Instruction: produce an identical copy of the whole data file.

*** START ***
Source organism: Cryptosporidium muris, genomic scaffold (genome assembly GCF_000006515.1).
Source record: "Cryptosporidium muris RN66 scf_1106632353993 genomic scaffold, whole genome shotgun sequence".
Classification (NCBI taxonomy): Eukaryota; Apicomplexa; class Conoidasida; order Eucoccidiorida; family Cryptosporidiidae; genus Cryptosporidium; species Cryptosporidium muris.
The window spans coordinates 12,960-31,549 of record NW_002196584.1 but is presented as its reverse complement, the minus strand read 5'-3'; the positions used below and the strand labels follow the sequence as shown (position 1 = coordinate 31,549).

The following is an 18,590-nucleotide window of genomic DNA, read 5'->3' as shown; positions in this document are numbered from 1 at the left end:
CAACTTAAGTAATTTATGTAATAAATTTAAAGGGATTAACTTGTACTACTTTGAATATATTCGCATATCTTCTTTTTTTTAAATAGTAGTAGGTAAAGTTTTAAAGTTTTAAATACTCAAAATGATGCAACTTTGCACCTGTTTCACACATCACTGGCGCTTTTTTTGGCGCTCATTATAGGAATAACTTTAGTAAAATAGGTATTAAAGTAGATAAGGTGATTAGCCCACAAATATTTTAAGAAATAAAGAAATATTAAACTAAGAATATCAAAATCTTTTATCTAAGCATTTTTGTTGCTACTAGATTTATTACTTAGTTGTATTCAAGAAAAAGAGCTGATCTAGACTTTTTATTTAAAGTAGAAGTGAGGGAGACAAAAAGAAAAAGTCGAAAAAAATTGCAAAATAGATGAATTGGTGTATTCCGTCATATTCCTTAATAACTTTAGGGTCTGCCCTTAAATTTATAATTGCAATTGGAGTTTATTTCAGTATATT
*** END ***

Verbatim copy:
Source organism: Cryptosporidium muris, genomic scaffold (genome assembly GCF_000006515.1).
Source record: "Cryptosporidium muris RN66 scf_1106632353993 genomic scaffold, whole genome shotgun sequence".
Classification (NCBI taxonomy): Eukaryota; Apicomplexa; class Conoidasida; order Eucoccidiorida; family Cryptosporidiidae; genus Cryptosporidium; species Cryptosporidium muris.
The window spans coordinates 12,960-31,549 of record NW_002196584.1 but is presented as its reverse complement, the minus strand read 5'-3'; the positions used below and the strand labels follow the sequence as shown (position 1 = coordinate 31,549).

The following is an 18,590-nucleotide window of genomic DNA, read 5'->3' as shown; positions in this document are numbered from 1 at the left end:
CAACTTAAGTAATTTATGTAATAAATTTAAAGGGATTAACTTGTACTACTTTGAATATATTCGCATATCTTCTTTTTTTTAAATAGTAGTAGGTAAAGTTTTAAAGTTTTAAATACTCAAAATGATGCAACTTTGCACCTGTTTCACACATCACTGGCGCTTTTTTTGGCGCTCATTATAGGAATAACTTTAGTAAAATAGGTATTAAAGTAGATAAGGTGATTAGCCCACAAATATTTTAAGAAATAAAGAAATATTAAACTAAGAATATCAAAATCTTTTATCTAAGCATTTTTGTTGCTACTAGATTTATTACTTAGTTGTATTCAAGAAAAAGAGCTGATCTAGACTTTTTATTTAAAGTAGAAGTGAGGGAGACAAAAAGAAAAAGTCGAAAAAAATTGCAAAATAGATGAATTGGTGTATTCCGTCATATTCCTTAATAACTTTAGGGTCTGCCCTTAAATTTATAATTGCAATTGGAGTTTATTTCAGTATATT